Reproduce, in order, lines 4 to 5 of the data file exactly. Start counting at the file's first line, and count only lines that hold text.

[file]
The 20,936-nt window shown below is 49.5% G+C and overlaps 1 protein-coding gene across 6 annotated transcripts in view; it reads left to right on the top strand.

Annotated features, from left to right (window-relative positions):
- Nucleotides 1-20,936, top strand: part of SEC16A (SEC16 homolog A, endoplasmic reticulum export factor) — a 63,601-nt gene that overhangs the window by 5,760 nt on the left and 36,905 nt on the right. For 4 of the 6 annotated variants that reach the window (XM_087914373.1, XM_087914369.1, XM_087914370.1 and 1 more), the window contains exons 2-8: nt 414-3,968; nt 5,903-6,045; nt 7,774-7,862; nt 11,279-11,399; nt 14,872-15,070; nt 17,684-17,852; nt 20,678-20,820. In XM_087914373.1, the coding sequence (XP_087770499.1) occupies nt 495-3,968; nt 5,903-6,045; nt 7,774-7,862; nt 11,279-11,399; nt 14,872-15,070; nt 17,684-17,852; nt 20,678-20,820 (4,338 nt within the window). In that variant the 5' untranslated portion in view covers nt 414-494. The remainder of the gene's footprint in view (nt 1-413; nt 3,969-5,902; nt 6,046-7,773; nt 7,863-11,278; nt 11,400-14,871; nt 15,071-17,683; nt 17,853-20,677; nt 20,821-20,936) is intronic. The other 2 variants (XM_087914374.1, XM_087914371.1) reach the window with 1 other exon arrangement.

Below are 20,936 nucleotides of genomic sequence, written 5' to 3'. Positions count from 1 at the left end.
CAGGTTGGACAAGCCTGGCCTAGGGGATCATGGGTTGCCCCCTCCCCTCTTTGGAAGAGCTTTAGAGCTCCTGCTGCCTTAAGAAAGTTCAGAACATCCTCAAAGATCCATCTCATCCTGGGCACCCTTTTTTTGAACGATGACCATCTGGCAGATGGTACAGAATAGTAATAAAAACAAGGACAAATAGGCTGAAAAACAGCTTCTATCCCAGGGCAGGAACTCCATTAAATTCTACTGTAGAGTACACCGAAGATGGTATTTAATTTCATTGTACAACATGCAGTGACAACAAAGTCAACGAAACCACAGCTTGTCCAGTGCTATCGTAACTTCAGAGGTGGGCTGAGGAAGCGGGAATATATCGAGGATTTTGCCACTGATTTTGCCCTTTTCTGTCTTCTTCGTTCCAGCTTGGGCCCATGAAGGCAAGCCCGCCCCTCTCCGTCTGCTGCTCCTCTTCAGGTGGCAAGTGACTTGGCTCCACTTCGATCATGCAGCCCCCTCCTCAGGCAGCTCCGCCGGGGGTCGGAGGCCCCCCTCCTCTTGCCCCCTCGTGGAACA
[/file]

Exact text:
Below are 20,936 nucleotides of genomic sequence, written 5' to 3'. Positions count from 1 at the left end.
CAGGTTGGACAAGCCTGGCCTAGGGGATCATGGGTTGCCCCCTCCCCTCTTTGGAAGAGCTTTAGAGCTCCTGCTGCCTTAAGAAAGTTCAGAACATCCTCAAAGATCCATCTCATCCTGGGCACCCTTTTTTTGAACGATGACCATCTGGCAGATGGTACAGAATAGTAATAAAAACAAGGACAAATAGGCTGAAAAACAGCTTCTATCCCAGGGCAGGAACTCCATTAAATTCTACTGTAGAGTACACCGAAGATGGTATTTAATTTCATTGTACAACATGCAGTGACAACAAAGTCAACGAAACCACAGCTTGTCCAGTGCTATCGTAACTTCAGAGGTGGGCTGAGGAAGCGGGAATATATCGAGGATTTTGCCACTGATTTTGCCCTTTTCTGTCTTCTTCGTTCCAGCTTGGGCCCATGAAGGCAAGCCCGCCCCTCTCCGTCTGCTGCTCCTCTTCAGGTGGCAAGTGACTTGGCTCCACTTCGATCATGCAGCCCCCTCCTCAGGCAGCTCCGCCGGGGGTCGGAGGCCCCCCTCCTCTTGCCCCCTCGTGGAACA